Finding Common Ground in Minnesota
“...the person who loves those around them will create community.” - Deitrich Bonhoeffer
I met Samiya in college in Minnesota. I was sitting at a table in the tutor center with my friend Iffy to get help with math, and Samiya sat down to join us. She was full of smiles and laughter. We sat there working day after day. They spoke Somali. Samiya would practice her Spanish with me, and we all struggled through the foreign language of math together. Samiya says I was the shy, quiet girl that they had to keep pestering get to open up to see the real me. I’m so glad they did keep me around long enough for me to get comfortable and open up because these two girls ended up being my closest friends from college.
Even though we went to the same school, we had two very different experiences. We were both required to take a placement test before signing up for classes to figure out what level of classes to take. I took mine completely unprepared; I barely managed to graduate high school, and I applied myself to this test the same way to get into college. I didn’t place very high, but brought my results to my advisor and got signed up with no problem.
Samiya, on the other hand, had only been in the states for about 6 months. She studied very hard for her test and felt prepared. She took it and scored very high. When she brought her results to her advisor, he said, “No way is this your score. No way a person like you can score this high.” She was devastated that she had worked so hard, and he assumed that she had cheated. She is trilingual, very smart and has lived in multiple countries. We knew he said what he did because of the way she looked.
When I was talking to Samiya about her move to the US, she said, “Out of all the places I’ve lived, I’ve experienced the most racism in the States. The other places I’ve lived, not as much. Sometimes I wonder why people say some of the things they do. I used to let it slide, but now I say something. I confront them about what they said that was prejudiced. I find that people are uncomfortable talking about racism in person and they’re afraid to voice their opinion, but racism is part of our daily life whether people talk about it or not.”
Samiya believes that Instead of being afraid of people who are different than you, you should just try to say hi. At least smile. Don’t feel nervous talking to a stranger or a type of person you haven’t spoken to before. “For me, I didn’t always to talk to new people, or approach them. Then I realized, what is the worst thing that can happen if I approach someone different than me? They won’t respond, that’s the worst that could happen. But the best case is that you have a conversation with them and enjoy it,” Samiya says. This is how Samiya and I became friends. She literally walked up to the table I was sitting at and started talking to me. We had no idea how similar we were despite how different we may have seemed.
I’m so thankful for this friendship and all it has taught me. Without Samiya I would not know how amazing Somali tea is, I would not know the traditions of Ramadan or that Syria has some of the nicest people you will ever meet. There is joy in loving people who are different than you. If we can learn to love those who are different than us, we could see how rich and flavorful our lives can be.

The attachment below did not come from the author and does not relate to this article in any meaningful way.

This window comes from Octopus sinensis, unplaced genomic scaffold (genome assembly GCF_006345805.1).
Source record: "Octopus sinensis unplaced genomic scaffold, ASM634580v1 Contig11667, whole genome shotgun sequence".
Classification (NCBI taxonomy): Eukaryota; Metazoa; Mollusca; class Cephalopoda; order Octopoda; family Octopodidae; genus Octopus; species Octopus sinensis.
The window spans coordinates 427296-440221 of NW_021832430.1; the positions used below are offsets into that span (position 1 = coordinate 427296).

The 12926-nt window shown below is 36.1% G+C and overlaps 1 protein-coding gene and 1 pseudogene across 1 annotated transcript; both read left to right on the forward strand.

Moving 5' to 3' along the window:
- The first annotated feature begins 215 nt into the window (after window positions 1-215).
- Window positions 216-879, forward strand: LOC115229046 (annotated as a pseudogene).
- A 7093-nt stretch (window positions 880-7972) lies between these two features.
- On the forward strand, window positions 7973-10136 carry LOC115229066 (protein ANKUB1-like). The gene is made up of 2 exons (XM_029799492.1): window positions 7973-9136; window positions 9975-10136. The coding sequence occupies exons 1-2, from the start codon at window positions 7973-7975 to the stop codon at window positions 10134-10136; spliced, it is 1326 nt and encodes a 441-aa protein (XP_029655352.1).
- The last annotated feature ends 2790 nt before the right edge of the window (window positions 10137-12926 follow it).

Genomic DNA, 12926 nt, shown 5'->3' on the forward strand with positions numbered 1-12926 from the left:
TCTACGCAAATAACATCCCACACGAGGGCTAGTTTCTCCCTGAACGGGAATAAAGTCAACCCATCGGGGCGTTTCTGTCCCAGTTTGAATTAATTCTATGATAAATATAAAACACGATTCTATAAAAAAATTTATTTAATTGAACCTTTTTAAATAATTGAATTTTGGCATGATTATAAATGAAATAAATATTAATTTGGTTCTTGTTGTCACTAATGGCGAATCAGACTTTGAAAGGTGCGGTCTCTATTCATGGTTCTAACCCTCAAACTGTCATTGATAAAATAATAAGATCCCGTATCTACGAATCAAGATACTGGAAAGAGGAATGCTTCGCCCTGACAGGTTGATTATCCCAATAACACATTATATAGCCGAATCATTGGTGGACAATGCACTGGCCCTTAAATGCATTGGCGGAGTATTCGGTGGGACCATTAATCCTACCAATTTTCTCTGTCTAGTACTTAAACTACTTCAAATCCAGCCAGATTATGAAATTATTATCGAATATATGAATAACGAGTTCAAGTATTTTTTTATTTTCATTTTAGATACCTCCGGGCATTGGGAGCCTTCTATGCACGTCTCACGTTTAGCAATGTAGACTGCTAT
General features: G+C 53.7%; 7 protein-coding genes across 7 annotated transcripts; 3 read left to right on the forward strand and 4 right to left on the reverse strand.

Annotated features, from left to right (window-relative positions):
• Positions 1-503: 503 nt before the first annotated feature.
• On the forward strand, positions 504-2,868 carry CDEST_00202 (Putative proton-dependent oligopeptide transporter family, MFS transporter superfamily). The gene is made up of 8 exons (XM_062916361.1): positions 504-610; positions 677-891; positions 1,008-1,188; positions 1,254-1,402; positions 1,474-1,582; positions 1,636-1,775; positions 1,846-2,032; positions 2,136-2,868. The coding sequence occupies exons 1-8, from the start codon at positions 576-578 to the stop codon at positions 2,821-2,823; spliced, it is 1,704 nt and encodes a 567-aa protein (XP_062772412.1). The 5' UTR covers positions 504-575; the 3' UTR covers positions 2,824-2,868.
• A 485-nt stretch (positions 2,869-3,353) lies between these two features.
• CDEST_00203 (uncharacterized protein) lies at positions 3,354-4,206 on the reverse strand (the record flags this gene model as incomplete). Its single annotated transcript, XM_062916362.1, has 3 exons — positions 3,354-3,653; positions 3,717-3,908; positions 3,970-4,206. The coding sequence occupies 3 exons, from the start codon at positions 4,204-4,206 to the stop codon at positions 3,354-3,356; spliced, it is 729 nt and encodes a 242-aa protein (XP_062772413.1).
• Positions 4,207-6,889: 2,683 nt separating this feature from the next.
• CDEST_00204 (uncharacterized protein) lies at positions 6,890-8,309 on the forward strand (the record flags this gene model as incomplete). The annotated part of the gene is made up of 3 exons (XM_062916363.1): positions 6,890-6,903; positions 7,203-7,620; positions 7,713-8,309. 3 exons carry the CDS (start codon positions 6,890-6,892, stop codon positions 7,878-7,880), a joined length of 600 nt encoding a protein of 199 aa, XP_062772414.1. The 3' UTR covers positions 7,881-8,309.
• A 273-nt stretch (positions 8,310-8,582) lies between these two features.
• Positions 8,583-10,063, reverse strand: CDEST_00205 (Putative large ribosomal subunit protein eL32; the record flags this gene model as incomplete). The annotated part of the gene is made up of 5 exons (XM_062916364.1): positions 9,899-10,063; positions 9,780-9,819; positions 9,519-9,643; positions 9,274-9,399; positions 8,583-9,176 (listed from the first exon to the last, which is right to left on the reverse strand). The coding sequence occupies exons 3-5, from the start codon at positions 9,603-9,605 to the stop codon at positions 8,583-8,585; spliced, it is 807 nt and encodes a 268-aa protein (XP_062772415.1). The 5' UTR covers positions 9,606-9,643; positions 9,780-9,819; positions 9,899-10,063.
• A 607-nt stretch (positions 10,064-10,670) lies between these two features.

With her experiences as a TCK, Samiya says: “I feel like I can talk to anybody. One of the advantages I have from moving and living in other countries is being able to adapt and socialize in any situation. I don’t get stressed out by foreign environments because that is what I’m most used to. The disadvantage is that I feel like I get lost, I don’t feel like I belong to one certain culture. Sometimes I don’t feel like I even relate to the Somali people here as we don’t have the same background or experiences. People tell me at work that they don’t feel like I dress like a typical Somali and that I don’t act in the way that society thinks a Somali should act. Sometimes I’m told, “You act really white.” But that’s not correct. I carry different pieces from each culture with me every time I move. Different cultures made me not fully from one place. I belong to the world, that’s all it is. I’m a global nomad.”
Samiya is someone that lights up a room the second she walks in. Her laugh is contagious and she will poke fun at you until you laugh too. She cares deeply for people and is open to learning about any and every culture that is different than hers; this is what drew me to her. We became close quickly. She and I would go to our favorite coffee shop down the street and have conversations about school, life and traveling. She shared with me all the places she is from: Somalia to Saudi Arabia to Syria to Minnesota, USA. She says, “Home is not a structure, it is just a feeling.” We felt like we were the same person, yet had so many differences.
Samiya describes loving people who aren’t like her as “adventure”. She believes each person who is different to you opens up an entire new world for you. You explore life through them and see everything you thought you knew from another perspective. “You’re going to be narrow minded if you hang out with the same group of people who look, think and act the same as you. That’s boring, like a routine, and I hate routine. Different people add different flavor.” I really believe that she is right. Through your friends, you really can experience the whole world.